There are two main ways filmmakers approach the subject they’re documenting: either they already know the narrative they wish to tell and then film to conform to their script (this style is popular with Michael Moore), or they take an investigative approach using only a bare outline, and follow where the story leads (as seen with Louis Theroux). Benjamin Berman is very (very) much the latter type, to the extent that the narrative effectively runs away from him, leaving him to hilariously deal with whatever scraps he has left.
If The Amazing Johnathan Documentary were a stage play, then its theatrical twin would be The Play That Goes Wrong. It’s a hilarious yet catastrophic production where the actors forget their lines, the props fail, and the set collapses. Yet obviously all the mistakes are intended, and eventually all the resulting chaos becomes a bothersome hindrance to actually telling a good story. Not so with The Amazing Johnathan Documentary.
It’s a bizarre experience to behold because it brutally exposes the real lie behind the documentary genre–the one type of film that we typically trust to expose the truth: that real life doesn’t come in a neat little box that makes for a nice piece narrative of storytelling. Despite their palpable subject matter, documentaries still follow the same structure as their fictional film counterparts. As Berman scrambles desperately to follow suit, in search of the perfect ending to his utter nightmare of a film project, he ironically creates the most truthful documentary of all.
Unlike The Play That Goes Wrong, Berman’s struggles are authentic and incredibly endearing, eventually adding to the quality of the story that is told (albeit haphazardly). We’ve all had that moment in life where things get so tough that we’re faced with the option to either stay and fight, or flee. Thankfully Berman decides to keep filming. Yes, the movie is still about the Amazing Johnathan, but not in the way that we’d normally expect, and the film is richer for bucking the traditional tale. If you want a mere retelling of his life, there’s always Wikipedia.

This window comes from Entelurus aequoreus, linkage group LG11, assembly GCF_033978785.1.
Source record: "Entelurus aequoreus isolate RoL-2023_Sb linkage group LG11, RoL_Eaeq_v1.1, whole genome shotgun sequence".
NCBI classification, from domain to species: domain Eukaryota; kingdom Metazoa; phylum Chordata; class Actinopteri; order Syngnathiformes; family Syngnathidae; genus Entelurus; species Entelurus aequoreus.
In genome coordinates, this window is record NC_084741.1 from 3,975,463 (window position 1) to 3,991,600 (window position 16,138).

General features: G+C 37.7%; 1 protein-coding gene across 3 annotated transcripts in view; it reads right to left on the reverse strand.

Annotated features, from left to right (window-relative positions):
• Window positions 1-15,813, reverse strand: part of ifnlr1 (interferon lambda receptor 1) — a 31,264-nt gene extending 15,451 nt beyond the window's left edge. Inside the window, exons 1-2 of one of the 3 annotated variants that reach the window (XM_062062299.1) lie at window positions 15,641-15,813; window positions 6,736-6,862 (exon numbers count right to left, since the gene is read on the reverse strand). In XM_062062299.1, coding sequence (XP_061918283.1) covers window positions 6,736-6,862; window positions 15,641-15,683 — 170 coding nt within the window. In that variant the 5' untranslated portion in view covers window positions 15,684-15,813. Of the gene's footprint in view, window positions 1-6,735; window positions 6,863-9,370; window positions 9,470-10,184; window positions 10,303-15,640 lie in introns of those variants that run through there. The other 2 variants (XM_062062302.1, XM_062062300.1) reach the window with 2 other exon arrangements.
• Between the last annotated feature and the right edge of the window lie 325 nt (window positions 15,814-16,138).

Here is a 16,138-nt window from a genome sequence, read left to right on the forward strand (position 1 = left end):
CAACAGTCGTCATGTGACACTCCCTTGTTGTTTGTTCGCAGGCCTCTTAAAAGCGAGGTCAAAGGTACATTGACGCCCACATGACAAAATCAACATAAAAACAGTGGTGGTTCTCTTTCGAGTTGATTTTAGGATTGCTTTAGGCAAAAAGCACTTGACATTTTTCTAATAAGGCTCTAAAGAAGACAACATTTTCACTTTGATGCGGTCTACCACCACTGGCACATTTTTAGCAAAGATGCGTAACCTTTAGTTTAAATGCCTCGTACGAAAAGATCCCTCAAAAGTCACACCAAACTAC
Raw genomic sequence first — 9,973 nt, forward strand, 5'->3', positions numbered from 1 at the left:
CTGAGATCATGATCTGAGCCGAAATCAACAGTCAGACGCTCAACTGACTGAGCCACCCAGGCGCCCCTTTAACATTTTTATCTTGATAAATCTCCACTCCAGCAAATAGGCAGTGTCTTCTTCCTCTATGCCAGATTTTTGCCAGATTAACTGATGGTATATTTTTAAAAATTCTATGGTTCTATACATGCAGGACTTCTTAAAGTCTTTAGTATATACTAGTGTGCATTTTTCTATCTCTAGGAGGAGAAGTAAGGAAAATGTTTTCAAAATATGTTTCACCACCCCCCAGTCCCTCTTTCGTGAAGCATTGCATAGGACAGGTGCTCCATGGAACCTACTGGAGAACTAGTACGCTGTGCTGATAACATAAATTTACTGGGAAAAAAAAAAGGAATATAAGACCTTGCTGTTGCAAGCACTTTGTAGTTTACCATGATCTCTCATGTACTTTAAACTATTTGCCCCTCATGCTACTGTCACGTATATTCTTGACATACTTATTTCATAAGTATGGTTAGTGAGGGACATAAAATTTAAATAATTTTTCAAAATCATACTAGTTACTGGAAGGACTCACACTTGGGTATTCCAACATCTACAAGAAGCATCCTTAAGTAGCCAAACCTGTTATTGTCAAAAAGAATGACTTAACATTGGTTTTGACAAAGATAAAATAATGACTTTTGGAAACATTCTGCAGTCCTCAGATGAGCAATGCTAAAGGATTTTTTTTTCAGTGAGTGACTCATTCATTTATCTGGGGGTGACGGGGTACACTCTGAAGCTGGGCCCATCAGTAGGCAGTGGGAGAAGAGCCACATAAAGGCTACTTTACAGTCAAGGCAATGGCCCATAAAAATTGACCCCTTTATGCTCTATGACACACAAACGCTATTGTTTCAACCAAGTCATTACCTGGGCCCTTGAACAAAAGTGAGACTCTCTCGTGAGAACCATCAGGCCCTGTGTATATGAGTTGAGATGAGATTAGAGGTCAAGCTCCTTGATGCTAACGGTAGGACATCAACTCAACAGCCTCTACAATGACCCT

This is the perfect documentary for people who don’t typically like documentaries, mainly because it’s unlike any documentary you’re likely to have seen (even though it’s oddly kinda about documentaries). It’s a documentary inside a documentary, inside a documentary… and maybe, possibly inside yet another documentary… There’s just a lot of documenting happening here! Berman doesn’t just break the fourth wall. He busts through that looking glass like a fireman, shattering every single shard in his attempt to salvage whatever footage he can in his self-imploding circumstances, in such a meta-tastic way that would impress even the writers of Supernatural.